Selling on the Social Web: Four Common Mishaps to Avoid


Share on LinkedIn

It’s no secret that as a society, we’re spending more and more time on social media — in fact, the average internet user is now up to nearly two hours a day, according to a Global Web Index survey. And we aren’t just sharing cat videos. Half of Internet users between the ages of 18 and 29 have recently purchased products they saw on social sites like Facebook and Instagram. The social web has bloomed into a vibrant marketplace where people are busy buying, selling, and recommending products to one another.

For brands, that brings big challenges as well as big opportunities. There are now at least 16 social networks touting more than 300 million users each, and countless others with smaller followings, each with their own culture and etiquette. The social web has splintered and sprawled across platforms, demographics, and geographic locations — and if you want to reach customers, you’ll need to understand the nuances of each platform, and have a cohesive product strategy to ensure your offerings don’t get lost in the mix.

Here are four of the most common, and most costly, mistakes you’ll need to avoid when designing and implementing a social selling strategy:

Credit: HutchRock on Pixabay

1) Failing to follow site-specific requirements

Every platform has its quirks. Facebook, for example, has specific parameters for formatting visual product assets: for video ads, companies must abide by Facebook’s rules regarding their videos’ sizes, aspect ratios, and even frame rates. The rules can seem Byzantine: Facebook requires videos and images to have a 1:1 aspect ratio for carousel ads, but videos for Facebook 360 ads can have a 2:1 aspect ratio, and can also be much larger — up to 4,096 by 2,048 pixels. Other social networks, of course, have their own requirements, which can be completely different from those of Facebook.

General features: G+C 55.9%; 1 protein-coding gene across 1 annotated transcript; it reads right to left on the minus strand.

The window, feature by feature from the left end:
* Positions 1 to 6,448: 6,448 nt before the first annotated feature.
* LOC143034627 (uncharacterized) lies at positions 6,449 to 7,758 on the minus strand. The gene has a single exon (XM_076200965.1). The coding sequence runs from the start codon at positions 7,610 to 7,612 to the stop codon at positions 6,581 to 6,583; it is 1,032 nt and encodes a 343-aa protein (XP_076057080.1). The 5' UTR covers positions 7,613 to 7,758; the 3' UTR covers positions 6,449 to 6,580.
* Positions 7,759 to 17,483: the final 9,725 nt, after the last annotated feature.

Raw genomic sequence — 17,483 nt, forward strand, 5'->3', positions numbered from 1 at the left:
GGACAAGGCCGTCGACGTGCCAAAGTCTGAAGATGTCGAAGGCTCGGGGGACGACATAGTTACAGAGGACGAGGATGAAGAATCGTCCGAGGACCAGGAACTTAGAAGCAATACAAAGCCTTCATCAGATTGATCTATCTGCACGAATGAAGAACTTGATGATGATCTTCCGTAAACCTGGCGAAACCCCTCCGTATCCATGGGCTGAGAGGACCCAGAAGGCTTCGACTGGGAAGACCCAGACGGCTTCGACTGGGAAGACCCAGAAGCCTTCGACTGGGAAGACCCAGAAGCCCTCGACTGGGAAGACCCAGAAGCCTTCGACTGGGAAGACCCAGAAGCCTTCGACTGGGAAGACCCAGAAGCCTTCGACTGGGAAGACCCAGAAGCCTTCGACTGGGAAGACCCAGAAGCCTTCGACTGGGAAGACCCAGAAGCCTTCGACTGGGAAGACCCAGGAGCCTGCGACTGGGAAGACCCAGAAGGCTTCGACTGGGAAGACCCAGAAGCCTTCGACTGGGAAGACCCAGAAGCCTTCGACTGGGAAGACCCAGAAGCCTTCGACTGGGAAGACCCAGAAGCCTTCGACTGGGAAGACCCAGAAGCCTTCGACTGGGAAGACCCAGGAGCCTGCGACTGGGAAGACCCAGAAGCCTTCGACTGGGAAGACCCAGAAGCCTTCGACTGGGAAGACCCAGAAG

It’s vital to get things right in order to maximize your reach: Facebook’s awkward-sounding video rules are designed to ensure that video assets can reach users across a number of environments, including Facebook’s desktop site, its mobile app, and within its messaging program. That’s an opportunity brands can’t afford to miss, so mastering the specific requirements of different platforms is foundational for selling on the social web.

2) A lack of consistency

While you’ll need to properly format your product information for different sites, you’ll also need the content itself to be consistent across the entire social web. Today, customers encounter brands online an average of six times before finally making a purchase, and they expect a consistently positive experience, with compelling imagery and — above all — accurate product details.

A well-designed product information management (PIM) solution can help you create compelling, relevant content that’s consistent across multiple social platforms, from giants like Twitter and Pinterest to emerging sites and niche social networks. PIM can also help you tailor your content to different demographics or geographic locations, while pulling from a single central repository to ensure a coherent brand identity.

3) Selling too hard (or not hard enough)